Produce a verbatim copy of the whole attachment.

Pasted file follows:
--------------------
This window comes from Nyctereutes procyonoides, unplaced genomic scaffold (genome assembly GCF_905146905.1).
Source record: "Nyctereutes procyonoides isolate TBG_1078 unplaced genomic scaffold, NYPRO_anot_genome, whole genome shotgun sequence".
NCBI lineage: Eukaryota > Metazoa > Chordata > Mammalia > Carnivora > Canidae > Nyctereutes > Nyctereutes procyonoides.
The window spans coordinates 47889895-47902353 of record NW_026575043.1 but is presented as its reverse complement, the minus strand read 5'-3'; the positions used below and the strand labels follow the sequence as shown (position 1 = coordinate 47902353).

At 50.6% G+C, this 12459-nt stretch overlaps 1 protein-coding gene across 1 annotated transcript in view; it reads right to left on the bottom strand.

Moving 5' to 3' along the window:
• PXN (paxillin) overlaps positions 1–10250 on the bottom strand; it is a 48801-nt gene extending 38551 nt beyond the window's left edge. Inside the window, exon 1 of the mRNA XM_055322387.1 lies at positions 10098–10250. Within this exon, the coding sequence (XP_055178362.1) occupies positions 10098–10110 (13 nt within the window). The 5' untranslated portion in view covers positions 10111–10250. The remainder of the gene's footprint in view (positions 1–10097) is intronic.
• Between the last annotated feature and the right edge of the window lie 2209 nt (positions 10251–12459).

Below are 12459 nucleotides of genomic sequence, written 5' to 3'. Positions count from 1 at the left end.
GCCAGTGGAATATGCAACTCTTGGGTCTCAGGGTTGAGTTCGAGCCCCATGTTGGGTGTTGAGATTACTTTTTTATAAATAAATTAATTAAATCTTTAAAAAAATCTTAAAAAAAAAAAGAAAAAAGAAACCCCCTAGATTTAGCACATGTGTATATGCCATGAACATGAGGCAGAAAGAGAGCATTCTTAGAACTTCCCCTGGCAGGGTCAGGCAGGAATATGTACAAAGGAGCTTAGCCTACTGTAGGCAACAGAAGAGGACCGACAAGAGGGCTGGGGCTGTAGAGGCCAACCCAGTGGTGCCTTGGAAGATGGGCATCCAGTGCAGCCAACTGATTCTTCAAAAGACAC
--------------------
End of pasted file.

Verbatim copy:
This window comes from Nyctereutes procyonoides, unplaced genomic scaffold (genome assembly GCF_905146905.1).
Source record: "Nyctereutes procyonoides isolate TBG_1078 unplaced genomic scaffold, NYPRO_anot_genome, whole genome shotgun sequence".
NCBI lineage: Eukaryota > Metazoa > Chordata > Mammalia > Carnivora > Canidae > Nyctereutes > Nyctereutes procyonoides.
The window spans coordinates 47889895-47902353 of record NW_026575043.1 but is presented as its reverse complement, the minus strand read 5'-3'; the positions used below and the strand labels follow the sequence as shown (position 1 = coordinate 47902353).

At 50.6% G+C, this 12459-nt stretch overlaps 1 protein-coding gene across 1 annotated transcript in view; it reads right to left on the bottom strand.

Moving 5' to 3' along the window:
• PXN (paxillin) overlaps positions 1–10250 on the bottom strand; it is a 48801-nt gene extending 38551 nt beyond the window's left edge. Inside the window, exon 1 of the mRNA XM_055322387.1 lies at positions 10098–10250. Within this exon, the coding sequence (XP_055178362.1) occupies positions 10098–10110 (13 nt within the window). The 5' untranslated portion in view covers positions 10111–10250. The remainder of the gene's footprint in view (positions 1–10097) is intronic.
• Between the last annotated feature and the right edge of the window lie 2209 nt (positions 10251–12459).

Below are 12459 nucleotides of genomic sequence, written 5' to 3'. Positions count from 1 at the left end.
GCCAGTGGAATATGCAACTCTTGGGTCTCAGGGTTGAGTTCGAGCCCCATGTTGGGTGTTGAGATTACTTTTTTATAAATAAATTAATTAAATCTTTAAAAAAATCTTAAAAAAAAAAAGAAAAAAGAAACCCCCTAGATTTAGCACATGTGTATATGCCATGAACATGAGGCAGAAAGAGAGCATTCTTAGAACTTCCCCTGGCAGGGTCAGGCAGGAATATGTACAAAGGAGCTTAGCCTACTGTAGGCAACAGAAGAGGACCGACAAGAGGGCTGGGGCTGTAGAGGCCAACCCAGTGGTGCCTTGGAAGATGGGCATCCAGTGCAGCCAACTGATTCTTCAAAAGACAC